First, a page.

A development in Bray, County Wicklow is the first residential development in Ireland to be awarded gold certification under the Home Performance Index (HPI) for its quality and sustainability by the Irish Green Building Council (IGBC).
The housing development, designed by Coady Architects, consists of 40 homes, including a mix of apartments and terraced houses, and boasts estimated energy costs of just €65 per month for two- and three-bedroom units.
The HPI is Ireland’s national certification for new homes and is specifically designed for residential developments. It provides the most comprehensive measure of a building’s sustainability, looking at a range of factors in five categories: environment, health and wellbeing, economic, quality assurance and sustainable location.
The product selection and specification was key to successfully achieving the highest green home certification in Ireland, with several Mannok products specified and extensive technical support from the Mannok team, who worked closely with Senior Project Architect, Simon Keogh.
An important consideration for Keogh was the specification of products with Environmental Product Declarations (EPDs) as this is a specific indicator used in the HPI scoring system and essential to ensuring the sustainability of a building can be measured. Mannok products which were specified in the project thanks to their performance and because they each have EPDs published by the Irish Green Building Council include:
Mannok Aircrete Thermal Blocks were used extensively to combat heat loss and improve the energy performance of the build. The blocks were specified in all floor to wall and ceiling to wall junctions in all 40 units of the development to address thermal bridging and reduce heat loss by up to 80% at these particularly vulnerable locations.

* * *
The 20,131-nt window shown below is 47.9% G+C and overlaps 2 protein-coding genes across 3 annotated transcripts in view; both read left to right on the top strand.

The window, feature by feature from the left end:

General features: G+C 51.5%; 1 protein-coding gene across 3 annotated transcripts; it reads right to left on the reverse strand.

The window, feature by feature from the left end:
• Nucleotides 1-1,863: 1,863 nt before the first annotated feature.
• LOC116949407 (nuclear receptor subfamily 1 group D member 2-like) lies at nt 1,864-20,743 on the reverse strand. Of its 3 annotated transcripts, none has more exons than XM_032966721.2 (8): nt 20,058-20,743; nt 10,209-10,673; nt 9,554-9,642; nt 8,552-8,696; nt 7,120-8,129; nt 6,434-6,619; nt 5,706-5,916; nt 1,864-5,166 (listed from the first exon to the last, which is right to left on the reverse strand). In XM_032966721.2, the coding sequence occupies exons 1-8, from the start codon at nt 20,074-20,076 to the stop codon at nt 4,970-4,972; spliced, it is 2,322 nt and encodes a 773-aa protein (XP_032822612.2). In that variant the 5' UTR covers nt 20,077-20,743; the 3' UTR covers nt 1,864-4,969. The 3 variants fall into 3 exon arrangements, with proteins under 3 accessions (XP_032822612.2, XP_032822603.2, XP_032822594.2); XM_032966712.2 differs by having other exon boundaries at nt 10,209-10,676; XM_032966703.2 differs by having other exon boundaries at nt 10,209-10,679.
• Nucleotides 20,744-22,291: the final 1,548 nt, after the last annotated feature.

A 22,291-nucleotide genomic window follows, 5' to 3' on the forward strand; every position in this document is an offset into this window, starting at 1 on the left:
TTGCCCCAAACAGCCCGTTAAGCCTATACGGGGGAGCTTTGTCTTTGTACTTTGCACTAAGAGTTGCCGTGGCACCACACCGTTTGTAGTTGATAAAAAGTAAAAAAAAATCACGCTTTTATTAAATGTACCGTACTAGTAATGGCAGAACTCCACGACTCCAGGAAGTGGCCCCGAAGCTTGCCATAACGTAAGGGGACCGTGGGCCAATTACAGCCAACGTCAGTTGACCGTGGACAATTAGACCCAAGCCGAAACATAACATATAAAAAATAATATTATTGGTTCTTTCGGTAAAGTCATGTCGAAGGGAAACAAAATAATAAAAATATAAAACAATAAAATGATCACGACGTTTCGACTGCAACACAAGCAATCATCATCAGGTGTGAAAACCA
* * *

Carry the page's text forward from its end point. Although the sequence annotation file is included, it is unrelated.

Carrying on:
To help achieve gold certification, thermal modelling was completed by Mannok’s in-house National Standards Authority of Ireland (NSAI) accredited Thermal Modeller, Charlie Kane, who developed, optimised and approved the junctions of each unit to achieve a low Y-factor of 0.03 W/m2K.
The use of Aircrete Thermal Blocks for their insulating properties played a crucial role in achieving this low Y-factor, resulting in very little heat lost through the junctions of each unit, and subsequently reducing the monthly energy bills.
The impressive development was featured in a recent edition of Passive House Plus, which described it as a “pioneering project” which can help to “transform the industry” and stated that, along with a modulating heat pump and improved airtightness, Mannok’s thermal modelling and the resulting low Y-factor ensured the development “comfortably exceeds the headline targets of Ireland’s nearly zero energy building (NZEB) standard. The 40 units achieved average energy performance coefficients of between 0.19 and 0.21, representing between 79 and 81 per cent reductions in calculated energy demand compared to Ireland’s 2005 regulations.”
Under the headline “Measure Everything”, the detailed feature, highlights Simon Keogh’s meticulous attention to data and measurement, including his commitment to ensuring as many products as possible had EPDs in the build, and he has encouraged architects and everyone in the industry to do the same, stating,